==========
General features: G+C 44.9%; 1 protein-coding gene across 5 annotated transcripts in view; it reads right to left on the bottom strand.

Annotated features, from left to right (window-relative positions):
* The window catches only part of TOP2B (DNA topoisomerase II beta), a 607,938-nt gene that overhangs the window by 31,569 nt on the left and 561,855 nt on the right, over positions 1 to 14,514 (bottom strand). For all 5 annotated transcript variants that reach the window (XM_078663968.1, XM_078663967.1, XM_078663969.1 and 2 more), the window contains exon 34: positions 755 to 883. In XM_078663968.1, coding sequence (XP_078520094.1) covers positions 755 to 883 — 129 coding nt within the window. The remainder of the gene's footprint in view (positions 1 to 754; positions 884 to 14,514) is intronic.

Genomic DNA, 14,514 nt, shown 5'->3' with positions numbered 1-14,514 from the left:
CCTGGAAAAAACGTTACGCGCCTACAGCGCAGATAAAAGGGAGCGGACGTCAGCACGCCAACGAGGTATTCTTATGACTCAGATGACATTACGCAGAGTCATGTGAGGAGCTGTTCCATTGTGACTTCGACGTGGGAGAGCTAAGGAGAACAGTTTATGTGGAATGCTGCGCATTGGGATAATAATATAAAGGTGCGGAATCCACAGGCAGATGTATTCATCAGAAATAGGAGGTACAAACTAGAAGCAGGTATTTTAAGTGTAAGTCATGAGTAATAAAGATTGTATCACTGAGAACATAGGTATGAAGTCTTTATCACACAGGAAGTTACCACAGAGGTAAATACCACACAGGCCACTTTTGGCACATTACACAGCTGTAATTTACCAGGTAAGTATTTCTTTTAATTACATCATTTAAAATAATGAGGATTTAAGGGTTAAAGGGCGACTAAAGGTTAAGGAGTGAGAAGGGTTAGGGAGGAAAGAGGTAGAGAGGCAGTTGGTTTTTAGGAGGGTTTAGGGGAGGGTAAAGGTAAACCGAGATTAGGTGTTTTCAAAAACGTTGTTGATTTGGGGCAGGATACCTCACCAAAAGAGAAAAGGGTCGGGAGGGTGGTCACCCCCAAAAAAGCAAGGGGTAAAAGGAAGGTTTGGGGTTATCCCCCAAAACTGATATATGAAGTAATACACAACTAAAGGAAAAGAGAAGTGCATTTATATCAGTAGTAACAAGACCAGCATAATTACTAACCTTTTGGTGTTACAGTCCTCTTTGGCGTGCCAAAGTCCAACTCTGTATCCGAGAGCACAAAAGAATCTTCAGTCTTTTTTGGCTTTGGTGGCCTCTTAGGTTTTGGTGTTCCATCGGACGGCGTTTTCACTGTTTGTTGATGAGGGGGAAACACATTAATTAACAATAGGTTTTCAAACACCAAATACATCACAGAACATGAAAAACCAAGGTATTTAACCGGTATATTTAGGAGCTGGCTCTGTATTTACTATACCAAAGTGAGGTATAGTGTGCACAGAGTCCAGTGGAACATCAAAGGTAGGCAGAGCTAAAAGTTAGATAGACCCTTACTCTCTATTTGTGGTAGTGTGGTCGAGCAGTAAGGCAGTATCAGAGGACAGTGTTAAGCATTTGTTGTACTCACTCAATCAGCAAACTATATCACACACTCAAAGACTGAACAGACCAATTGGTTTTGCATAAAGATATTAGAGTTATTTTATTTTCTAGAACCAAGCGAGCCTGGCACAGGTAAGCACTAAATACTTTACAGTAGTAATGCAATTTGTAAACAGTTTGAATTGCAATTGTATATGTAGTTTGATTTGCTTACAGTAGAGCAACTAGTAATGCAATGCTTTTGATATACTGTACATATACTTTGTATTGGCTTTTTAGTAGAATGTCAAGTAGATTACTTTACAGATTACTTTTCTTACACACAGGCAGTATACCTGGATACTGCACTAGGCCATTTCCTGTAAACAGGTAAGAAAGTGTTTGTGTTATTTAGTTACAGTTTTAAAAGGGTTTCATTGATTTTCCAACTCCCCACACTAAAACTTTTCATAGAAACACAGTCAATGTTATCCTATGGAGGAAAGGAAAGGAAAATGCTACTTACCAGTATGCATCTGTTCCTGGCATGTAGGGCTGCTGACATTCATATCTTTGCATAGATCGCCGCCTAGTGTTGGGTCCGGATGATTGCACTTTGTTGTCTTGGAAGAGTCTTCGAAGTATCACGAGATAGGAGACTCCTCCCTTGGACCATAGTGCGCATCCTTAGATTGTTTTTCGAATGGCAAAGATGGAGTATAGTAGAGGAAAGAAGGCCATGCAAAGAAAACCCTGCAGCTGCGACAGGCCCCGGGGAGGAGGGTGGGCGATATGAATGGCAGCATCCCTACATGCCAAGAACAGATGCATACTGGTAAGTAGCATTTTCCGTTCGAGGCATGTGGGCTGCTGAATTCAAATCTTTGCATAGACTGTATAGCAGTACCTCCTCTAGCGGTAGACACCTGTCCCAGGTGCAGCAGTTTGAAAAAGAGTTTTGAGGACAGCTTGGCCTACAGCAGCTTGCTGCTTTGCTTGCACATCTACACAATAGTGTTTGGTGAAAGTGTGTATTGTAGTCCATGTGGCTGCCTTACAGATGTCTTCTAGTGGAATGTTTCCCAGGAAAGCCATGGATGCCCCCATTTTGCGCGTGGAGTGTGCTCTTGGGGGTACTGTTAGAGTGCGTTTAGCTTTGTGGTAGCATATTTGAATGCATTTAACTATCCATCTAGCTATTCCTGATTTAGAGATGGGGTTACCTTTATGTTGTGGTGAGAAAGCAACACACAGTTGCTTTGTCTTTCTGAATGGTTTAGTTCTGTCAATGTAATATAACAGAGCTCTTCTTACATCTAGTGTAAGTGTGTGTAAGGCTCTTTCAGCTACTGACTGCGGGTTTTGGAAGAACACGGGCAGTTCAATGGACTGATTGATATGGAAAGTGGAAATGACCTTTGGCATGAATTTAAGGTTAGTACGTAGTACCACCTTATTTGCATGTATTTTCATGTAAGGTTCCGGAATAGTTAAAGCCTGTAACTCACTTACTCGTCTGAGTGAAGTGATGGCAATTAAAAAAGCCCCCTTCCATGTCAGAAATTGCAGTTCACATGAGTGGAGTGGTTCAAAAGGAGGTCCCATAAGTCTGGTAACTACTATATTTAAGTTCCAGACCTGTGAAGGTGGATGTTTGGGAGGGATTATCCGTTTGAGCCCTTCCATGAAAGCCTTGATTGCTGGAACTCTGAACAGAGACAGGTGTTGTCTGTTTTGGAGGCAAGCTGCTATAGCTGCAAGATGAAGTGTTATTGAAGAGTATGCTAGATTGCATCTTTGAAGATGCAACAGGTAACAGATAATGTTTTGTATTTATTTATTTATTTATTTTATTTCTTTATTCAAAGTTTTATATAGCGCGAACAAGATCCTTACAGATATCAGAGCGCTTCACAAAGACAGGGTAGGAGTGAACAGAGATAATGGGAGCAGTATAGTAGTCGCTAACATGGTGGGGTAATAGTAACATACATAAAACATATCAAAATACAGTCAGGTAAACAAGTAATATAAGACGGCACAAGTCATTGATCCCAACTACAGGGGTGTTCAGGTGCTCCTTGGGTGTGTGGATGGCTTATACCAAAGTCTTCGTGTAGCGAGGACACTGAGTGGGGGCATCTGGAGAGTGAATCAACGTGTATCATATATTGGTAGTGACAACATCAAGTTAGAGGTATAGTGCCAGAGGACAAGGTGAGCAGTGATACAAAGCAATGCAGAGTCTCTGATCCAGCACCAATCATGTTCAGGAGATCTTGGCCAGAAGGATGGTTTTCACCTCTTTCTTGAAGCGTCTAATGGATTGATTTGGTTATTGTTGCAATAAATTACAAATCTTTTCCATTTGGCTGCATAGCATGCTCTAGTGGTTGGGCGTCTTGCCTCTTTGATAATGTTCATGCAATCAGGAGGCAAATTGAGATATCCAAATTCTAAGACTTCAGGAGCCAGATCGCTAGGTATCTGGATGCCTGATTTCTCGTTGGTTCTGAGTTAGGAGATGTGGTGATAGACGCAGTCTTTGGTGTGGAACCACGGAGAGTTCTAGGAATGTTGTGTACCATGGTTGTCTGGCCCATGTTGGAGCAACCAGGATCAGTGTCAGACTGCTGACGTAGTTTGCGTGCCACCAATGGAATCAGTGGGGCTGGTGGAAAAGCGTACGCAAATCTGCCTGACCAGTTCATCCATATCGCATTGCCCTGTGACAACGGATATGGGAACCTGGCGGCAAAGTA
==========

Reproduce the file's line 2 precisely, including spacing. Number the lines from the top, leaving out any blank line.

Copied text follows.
Annotated features, from left to right (window-relative positions):